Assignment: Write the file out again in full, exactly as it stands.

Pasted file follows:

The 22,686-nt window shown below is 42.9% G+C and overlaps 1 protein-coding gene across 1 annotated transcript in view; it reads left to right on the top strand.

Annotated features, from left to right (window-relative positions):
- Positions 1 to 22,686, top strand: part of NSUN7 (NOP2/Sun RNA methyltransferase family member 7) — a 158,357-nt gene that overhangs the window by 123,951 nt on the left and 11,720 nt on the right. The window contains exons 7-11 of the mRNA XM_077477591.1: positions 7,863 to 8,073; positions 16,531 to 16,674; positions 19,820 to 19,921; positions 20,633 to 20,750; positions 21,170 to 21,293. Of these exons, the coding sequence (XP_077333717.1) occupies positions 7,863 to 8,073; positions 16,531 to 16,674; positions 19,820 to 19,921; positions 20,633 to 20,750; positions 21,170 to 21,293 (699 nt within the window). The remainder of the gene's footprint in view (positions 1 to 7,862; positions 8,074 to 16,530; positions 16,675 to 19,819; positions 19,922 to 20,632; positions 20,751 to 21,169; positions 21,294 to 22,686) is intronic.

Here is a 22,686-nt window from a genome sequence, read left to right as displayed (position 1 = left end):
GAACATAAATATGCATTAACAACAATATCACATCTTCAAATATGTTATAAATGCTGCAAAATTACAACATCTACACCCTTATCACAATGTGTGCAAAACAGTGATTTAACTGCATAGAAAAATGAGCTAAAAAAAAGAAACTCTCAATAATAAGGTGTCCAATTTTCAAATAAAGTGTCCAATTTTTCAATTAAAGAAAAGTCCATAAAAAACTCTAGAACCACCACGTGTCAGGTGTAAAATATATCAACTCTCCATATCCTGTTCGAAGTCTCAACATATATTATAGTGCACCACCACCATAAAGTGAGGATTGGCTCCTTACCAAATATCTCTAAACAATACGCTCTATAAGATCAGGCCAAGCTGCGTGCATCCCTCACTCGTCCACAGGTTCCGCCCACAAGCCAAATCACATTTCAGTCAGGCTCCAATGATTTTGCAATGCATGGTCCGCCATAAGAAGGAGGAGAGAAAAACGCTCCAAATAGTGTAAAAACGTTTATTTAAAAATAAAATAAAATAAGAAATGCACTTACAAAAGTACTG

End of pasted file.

The 22,686-nt window shown below is 42.9% G+C and overlaps 1 protein-coding gene across 1 annotated transcript in view; it reads left to right on the top strand.

Annotated features, from left to right (window-relative positions):
- Positions 1 to 22,686, top strand: part of NSUN7 (NOP2/Sun RNA methyltransferase family member 7) — a 158,357-nt gene that overhangs the window by 123,951 nt on the left and 11,720 nt on the right. The window contains exons 7-11 of the mRNA XM_077477591.1: positions 7,863 to 8,073; positions 16,531 to 16,674; positions 19,820 to 19,921; positions 20,633 to 20,750; positions 21,170 to 21,293. Of these exons, the coding sequence (XP_077333717.1) occupies positions 7,863 to 8,073; positions 16,531 to 16,674; positions 19,820 to 19,921; positions 20,633 to 20,750; positions 21,170 to 21,293 (699 nt within the window). The remainder of the gene's footprint in view (positions 1 to 7,862; positions 8,074 to 16,530; positions 16,675 to 19,819; positions 19,922 to 20,632; positions 20,751 to 21,169; positions 21,294 to 22,686) is intronic.

Here is a 22,686-nt window from a genome sequence, read left to right as displayed (position 1 = left end):
GAACATAAATATGCATTAACAACAATATCACATCTTCAAATATGTTATAAATGCTGCAAAATTACAACATCTACACCCTTATCACAATGTGTGCAAAACAGTGATTTAACTGCATAGAAAAATGAGCTAAAAAAAAGAAACTCTCAATAATAAGGTGTCCAATTTTCAAATAAAGTGTCCAATTTTTCAATTAAAGAAAAGTCCATAAAAAACTCTAGAACCACCACGTGTCAGGTGTAAAATATATCAACTCTCCATATCCTGTTCGAAGTCTCAACATATATTATAGTGCACCACCACCATAAAGTGAGGATTGGCTCCTTACCAAATATCTCTAAACAATACGCTCTATAAGATCAGGCCAAGCTGCGTGCATCCCTCACTCGTCCACAGGTTCCGCCCACAAGCCAAATCACATTTCAGTCAGGCTCCAATGATTTTGCAATGCATGGTCCGCCATAAGAAGGAGGAGAGAAAAACGCTCCAAATAGTGTAAAAACGTTTATTTAAAAATAAAATAAAATAAGAAATGCACTTACAAAAGTACTG